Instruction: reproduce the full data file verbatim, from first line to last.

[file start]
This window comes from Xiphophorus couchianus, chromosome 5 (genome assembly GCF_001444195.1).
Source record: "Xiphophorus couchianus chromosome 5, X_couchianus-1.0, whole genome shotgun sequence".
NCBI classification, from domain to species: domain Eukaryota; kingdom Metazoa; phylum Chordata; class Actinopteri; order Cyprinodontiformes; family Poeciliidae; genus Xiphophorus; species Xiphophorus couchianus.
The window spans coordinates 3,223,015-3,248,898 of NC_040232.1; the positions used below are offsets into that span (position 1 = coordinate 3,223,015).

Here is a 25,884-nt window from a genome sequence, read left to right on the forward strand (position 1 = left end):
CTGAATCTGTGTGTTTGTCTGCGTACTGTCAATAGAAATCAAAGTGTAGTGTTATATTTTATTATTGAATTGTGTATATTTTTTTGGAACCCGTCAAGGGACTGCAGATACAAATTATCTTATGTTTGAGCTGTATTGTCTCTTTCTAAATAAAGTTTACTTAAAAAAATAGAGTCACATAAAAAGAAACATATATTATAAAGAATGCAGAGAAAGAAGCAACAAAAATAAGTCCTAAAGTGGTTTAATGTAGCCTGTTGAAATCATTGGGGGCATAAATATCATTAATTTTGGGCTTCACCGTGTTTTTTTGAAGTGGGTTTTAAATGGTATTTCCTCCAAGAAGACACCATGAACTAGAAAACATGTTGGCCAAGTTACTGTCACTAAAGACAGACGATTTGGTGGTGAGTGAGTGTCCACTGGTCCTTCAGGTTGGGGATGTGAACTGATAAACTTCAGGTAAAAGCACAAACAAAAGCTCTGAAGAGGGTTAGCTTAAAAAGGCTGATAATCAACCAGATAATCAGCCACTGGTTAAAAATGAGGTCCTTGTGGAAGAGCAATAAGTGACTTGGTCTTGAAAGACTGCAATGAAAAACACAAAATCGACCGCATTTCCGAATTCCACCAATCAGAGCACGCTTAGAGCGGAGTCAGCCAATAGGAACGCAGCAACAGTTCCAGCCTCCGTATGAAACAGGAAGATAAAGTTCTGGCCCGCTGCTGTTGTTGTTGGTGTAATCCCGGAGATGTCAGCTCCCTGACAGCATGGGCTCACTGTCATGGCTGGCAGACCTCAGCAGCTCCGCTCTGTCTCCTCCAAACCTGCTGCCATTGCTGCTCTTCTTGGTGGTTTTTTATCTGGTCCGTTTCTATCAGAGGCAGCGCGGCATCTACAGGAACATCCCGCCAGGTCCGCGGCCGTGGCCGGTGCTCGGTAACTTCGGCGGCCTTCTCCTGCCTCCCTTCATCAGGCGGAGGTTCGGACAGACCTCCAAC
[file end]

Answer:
This window comes from Xiphophorus couchianus, chromosome 5 (genome assembly GCF_001444195.1).
Source record: "Xiphophorus couchianus chromosome 5, X_couchianus-1.0, whole genome shotgun sequence".
NCBI classification, from domain to species: domain Eukaryota; kingdom Metazoa; phylum Chordata; class Actinopteri; order Cyprinodontiformes; family Poeciliidae; genus Xiphophorus; species Xiphophorus couchianus.
The window spans coordinates 3,223,015-3,248,898 of NC_040232.1; the positions used below are offsets into that span (position 1 = coordinate 3,223,015).

Here is a 25,884-nt window from a genome sequence, read left to right on the forward strand (position 1 = left end):
CTGAATCTGTGTGTTTGTCTGCGTACTGTCAATAGAAATCAAAGTGTAGTGTTATATTTTATTATTGAATTGTGTATATTTTTTTGGAACCCGTCAAGGGACTGCAGATACAAATTATCTTATGTTTGAGCTGTATTGTCTCTTTCTAAATAAAGTTTACTTAAAAAAATAGAGTCACATAAAAAGAAACATATATTATAAAGAATGCAGAGAAAGAAGCAACAAAAATAAGTCCTAAAGTGGTTTAATGTAGCCTGTTGAAATCATTGGGGGCATAAATATCATTAATTTTGGGCTTCACCGTGTTTTTTTGAAGTGGGTTTTAAATGGTATTTCCTCCAAGAAGACACCATGAACTAGAAAACATGTTGGCCAAGTTACTGTCACTAAAGACAGACGATTTGGTGGTGAGTGAGTGTCCACTGGTCCTTCAGGTTGGGGATGTGAACTGATAAACTTCAGGTAAAAGCACAAACAAAAGCTCTGAAGAGGGTTAGCTTAAAAAGGCTGATAATCAACCAGATAATCAGCCACTGGTTAAAAATGAGGTCCTTGTGGAAGAGCAATAAGTGACTTGGTCTTGAAAGACTGCAATGAAAAACACAAAATCGACCGCATTTCCGAATTCCACCAATCAGAGCACGCTTAGAGCGGAGTCAGCCAATAGGAACGCAGCAACAGTTCCAGCCTCCGTATGAAACAGGAAGATAAAGTTCTGGCCCGCTGCTGTTGTTGTTGGTGTAATCCCGGAGATGTCAGCTCCCTGACAGCATGGGCTCACTGTCATGGCTGGCAGACCTCAGCAGCTCCGCTCTGTCTCCTCCAAACCTGCTGCCATTGCTGCTCTTCTTGGTGGTTTTTTATCTGGTCCGTTTCTATCAGAGGCAGCGCGGCATCTACAGGAACATCCCGCCAGGTCCGCGGCCGTGGCCGGTGCTCGGTAACTTCGGCGGCCTTCTCCTGCCTCCCTTCATCAGGCGGAGGTTCGGACAGACCTCCAAC